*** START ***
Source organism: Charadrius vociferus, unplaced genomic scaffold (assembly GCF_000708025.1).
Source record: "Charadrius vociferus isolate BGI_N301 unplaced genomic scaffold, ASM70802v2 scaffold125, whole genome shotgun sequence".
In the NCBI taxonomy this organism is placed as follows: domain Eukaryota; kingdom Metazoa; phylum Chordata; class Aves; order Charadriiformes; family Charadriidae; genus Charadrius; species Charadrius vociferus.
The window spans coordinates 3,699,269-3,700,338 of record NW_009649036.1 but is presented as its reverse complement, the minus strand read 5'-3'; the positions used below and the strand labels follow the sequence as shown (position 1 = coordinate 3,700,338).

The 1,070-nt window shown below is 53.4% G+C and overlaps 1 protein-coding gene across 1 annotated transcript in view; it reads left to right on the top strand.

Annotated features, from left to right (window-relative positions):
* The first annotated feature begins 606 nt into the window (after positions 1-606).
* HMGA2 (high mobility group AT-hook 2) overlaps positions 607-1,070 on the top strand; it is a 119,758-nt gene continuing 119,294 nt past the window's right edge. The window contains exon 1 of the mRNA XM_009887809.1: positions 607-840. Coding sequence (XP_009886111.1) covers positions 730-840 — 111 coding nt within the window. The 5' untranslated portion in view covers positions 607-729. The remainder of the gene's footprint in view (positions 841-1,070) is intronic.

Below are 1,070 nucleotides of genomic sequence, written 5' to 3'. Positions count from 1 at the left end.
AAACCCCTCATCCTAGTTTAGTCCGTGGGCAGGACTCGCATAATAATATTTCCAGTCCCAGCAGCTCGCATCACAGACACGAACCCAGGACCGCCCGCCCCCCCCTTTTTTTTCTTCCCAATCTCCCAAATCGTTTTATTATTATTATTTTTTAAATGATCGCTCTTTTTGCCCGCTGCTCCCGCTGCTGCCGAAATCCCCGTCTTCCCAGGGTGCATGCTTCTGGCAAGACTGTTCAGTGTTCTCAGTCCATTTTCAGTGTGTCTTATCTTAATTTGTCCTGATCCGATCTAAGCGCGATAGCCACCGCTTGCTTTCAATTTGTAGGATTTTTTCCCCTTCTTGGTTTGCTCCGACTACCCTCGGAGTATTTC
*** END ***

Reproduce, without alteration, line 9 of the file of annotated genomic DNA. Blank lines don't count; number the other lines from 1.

Below are 1,070 nucleotides of genomic sequence, written 5' to 3'. Positions count from 1 at the left end.